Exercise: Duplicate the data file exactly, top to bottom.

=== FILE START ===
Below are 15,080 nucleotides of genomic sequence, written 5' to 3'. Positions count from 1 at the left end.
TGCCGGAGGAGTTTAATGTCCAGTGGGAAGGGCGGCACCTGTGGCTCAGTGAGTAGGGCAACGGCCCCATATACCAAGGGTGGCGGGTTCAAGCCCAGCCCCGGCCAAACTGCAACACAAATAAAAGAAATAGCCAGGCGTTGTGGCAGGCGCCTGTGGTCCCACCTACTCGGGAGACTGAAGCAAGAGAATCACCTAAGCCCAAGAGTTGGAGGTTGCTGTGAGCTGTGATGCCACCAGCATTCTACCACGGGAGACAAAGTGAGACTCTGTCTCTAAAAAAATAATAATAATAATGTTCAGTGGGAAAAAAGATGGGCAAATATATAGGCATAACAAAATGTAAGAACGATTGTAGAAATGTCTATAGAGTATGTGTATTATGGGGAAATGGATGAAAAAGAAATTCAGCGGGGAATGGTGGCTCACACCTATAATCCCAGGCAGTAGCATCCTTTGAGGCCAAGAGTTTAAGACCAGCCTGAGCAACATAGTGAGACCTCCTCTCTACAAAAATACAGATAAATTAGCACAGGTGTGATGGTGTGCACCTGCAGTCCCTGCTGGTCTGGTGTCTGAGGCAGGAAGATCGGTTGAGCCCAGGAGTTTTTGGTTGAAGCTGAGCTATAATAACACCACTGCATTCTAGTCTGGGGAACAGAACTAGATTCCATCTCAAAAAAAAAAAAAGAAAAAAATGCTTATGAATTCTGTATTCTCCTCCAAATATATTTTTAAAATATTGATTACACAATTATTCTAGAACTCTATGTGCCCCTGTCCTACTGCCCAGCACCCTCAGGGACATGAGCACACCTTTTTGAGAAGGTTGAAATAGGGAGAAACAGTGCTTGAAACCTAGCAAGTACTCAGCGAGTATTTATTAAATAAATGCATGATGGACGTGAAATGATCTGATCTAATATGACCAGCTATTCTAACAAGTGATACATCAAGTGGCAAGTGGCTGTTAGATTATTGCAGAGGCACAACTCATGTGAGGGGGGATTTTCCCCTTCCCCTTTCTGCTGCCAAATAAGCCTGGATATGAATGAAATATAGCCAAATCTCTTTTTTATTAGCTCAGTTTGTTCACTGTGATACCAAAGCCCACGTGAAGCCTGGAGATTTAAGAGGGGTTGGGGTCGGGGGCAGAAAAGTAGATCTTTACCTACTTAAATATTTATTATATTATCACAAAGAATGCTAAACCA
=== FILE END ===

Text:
Below are 15,080 nucleotides of genomic sequence, written 5' to 3'. Positions count from 1 at the left end.
TGCCGGAGGAGTTTAATGTCCAGTGGGAAGGGCGGCACCTGTGGCTCAGTGAGTAGGGCAACGGCCCCATATACCAAGGGTGGCGGGTTCAAGCCCAGCCCCGGCCAAACTGCAACACAAATAAAAGAAATAGCCAGGCGTTGTGGCAGGCGCCTGTGGTCCCACCTACTCGGGAGACTGAAGCAAGAGAATCACCTAAGCCCAAGAGTTGGAGGTTGCTGTGAGCTGTGATGCCACCAGCATTCTACCACGGGAGACAAAGTGAGACTCTGTCTCTAAAAAAATAATAATAATAATGTTCAGTGGGAAAAAAGATGGGCAAATATATAGGCATAACAAAATGTAAGAACGATTGTAGAAATGTCTATAGAGTATGTGTATTATGGGGAAATGGATGAAAAAGAAATTCAGCGGGGAATGGTGGCTCACACCTATAATCCCAGGCAGTAGCATCCTTTGAGGCCAAGAGTTTAAGACCAGCCTGAGCAACATAGTGAGACCTCCTCTCTACAAAAATACAGATAAATTAGCACAGGTGTGATGGTGTGCACCTGCAGTCCCTGCTGGTCTGGTGTCTGAGGCAGGAAGATCGGTTGAGCCCAGGAGTTTTTGGTTGAAGCTGAGCTATAATAACACCACTGCATTCTAGTCTGGGGAACAGAACTAGATTCCATCTCAAAAAAAAAAAAAGAAAAAAATGCTTATGAATTCTGTATTCTCCTCCAAATATATTTTTAAAATATTGATTACACAATTATTCTAGAACTCTATGTGCCCCTGTCCTACTGCCCAGCACCCTCAGGGACATGAGCACACCTTTTTGAGAAGGTTGAAATAGGGAGAAACAGTGCTTGAAACCTAGCAAGTACTCAGCGAGTATTTATTAAATAAATGCATGATGGACGTGAAATGATCTGATCTAATATGACCAGCTATTCTAACAAGTGATACATCAAGTGGCAAGTGGCTGTTAGATTATTGCAGAGGCACAACTCATGTGAGGGGGGATTTTCCCCTTCCCCTTTCTGCTGCCAAATAAGCCTGGATATGAATGAAATATAGCCAAATCTCTTTTTTATTAGCTCAGTTTGTTCACTGTGATACCAAAGCCCACGTGAAGCCTGGAGATTTAAGAGGGGTTGGGGTCGGGGGCAGAAAAGTAGATCTTTACCTACTTAAATATTTATTATATTATCACAAAGAATGCTAAACCA